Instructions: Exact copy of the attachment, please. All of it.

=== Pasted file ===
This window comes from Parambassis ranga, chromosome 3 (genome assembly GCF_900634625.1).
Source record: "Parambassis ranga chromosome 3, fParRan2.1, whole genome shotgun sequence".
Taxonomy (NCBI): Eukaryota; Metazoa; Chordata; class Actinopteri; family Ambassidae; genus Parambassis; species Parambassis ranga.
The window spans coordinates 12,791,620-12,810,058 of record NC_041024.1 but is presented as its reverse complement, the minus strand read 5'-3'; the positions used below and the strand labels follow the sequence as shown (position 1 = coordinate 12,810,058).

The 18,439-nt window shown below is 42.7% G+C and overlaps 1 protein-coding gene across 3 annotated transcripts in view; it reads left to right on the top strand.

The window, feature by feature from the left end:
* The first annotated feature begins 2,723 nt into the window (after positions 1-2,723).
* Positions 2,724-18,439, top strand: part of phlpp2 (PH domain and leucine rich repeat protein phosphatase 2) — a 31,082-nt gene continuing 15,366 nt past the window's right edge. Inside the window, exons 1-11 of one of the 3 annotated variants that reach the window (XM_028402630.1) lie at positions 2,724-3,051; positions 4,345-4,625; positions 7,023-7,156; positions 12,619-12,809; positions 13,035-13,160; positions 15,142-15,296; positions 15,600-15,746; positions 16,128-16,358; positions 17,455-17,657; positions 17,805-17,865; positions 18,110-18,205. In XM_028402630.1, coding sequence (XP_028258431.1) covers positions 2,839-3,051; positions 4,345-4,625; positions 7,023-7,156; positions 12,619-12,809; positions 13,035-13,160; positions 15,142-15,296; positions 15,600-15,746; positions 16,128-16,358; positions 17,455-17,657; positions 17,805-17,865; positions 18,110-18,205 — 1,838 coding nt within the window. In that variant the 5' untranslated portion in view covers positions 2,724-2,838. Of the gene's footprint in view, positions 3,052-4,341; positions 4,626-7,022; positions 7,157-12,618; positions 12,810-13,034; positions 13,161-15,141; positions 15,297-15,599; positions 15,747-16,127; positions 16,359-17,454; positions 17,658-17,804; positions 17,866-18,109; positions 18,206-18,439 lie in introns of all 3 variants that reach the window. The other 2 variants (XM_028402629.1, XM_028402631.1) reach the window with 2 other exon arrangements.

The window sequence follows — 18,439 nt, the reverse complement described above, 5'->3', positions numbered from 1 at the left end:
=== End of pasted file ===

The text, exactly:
This window comes from Parambassis ranga, chromosome 3 (genome assembly GCF_900634625.1).
Source record: "Parambassis ranga chromosome 3, fParRan2.1, whole genome shotgun sequence".
Taxonomy (NCBI): Eukaryota; Metazoa; Chordata; class Actinopteri; family Ambassidae; genus Parambassis; species Parambassis ranga.
The window spans coordinates 12,791,620-12,810,058 of record NC_041024.1 but is presented as its reverse complement, the minus strand read 5'-3'; the positions used below and the strand labels follow the sequence as shown (position 1 = coordinate 12,810,058).

The 18,439-nt window shown below is 42.7% G+C and overlaps 1 protein-coding gene across 3 annotated transcripts in view; it reads left to right on the top strand.

The window, feature by feature from the left end:
* The first annotated feature begins 2,723 nt into the window (after positions 1-2,723).
* Positions 2,724-18,439, top strand: part of phlpp2 (PH domain and leucine rich repeat protein phosphatase 2) — a 31,082-nt gene continuing 15,366 nt past the window's right edge. Inside the window, exons 1-11 of one of the 3 annotated variants that reach the window (XM_028402630.1) lie at positions 2,724-3,051; positions 4,345-4,625; positions 7,023-7,156; positions 12,619-12,809; positions 13,035-13,160; positions 15,142-15,296; positions 15,600-15,746; positions 16,128-16,358; positions 17,455-17,657; positions 17,805-17,865; positions 18,110-18,205. In XM_028402630.1, coding sequence (XP_028258431.1) covers positions 2,839-3,051; positions 4,345-4,625; positions 7,023-7,156; positions 12,619-12,809; positions 13,035-13,160; positions 15,142-15,296; positions 15,600-15,746; positions 16,128-16,358; positions 17,455-17,657; positions 17,805-17,865; positions 18,110-18,205 — 1,838 coding nt within the window. In that variant the 5' untranslated portion in view covers positions 2,724-2,838. Of the gene's footprint in view, positions 3,052-4,341; positions 4,626-7,022; positions 7,157-12,618; positions 12,810-13,034; positions 13,161-15,141; positions 15,297-15,599; positions 15,747-16,127; positions 16,359-17,454; positions 17,658-17,804; positions 17,866-18,109; positions 18,206-18,439 lie in introns of all 3 variants that reach the window. The other 2 variants (XM_028402629.1, XM_028402631.1) reach the window with 2 other exon arrangements.

The window sequence follows — 18,439 nt, the reverse complement described above, 5'->3', positions numbered from 1 at the left end: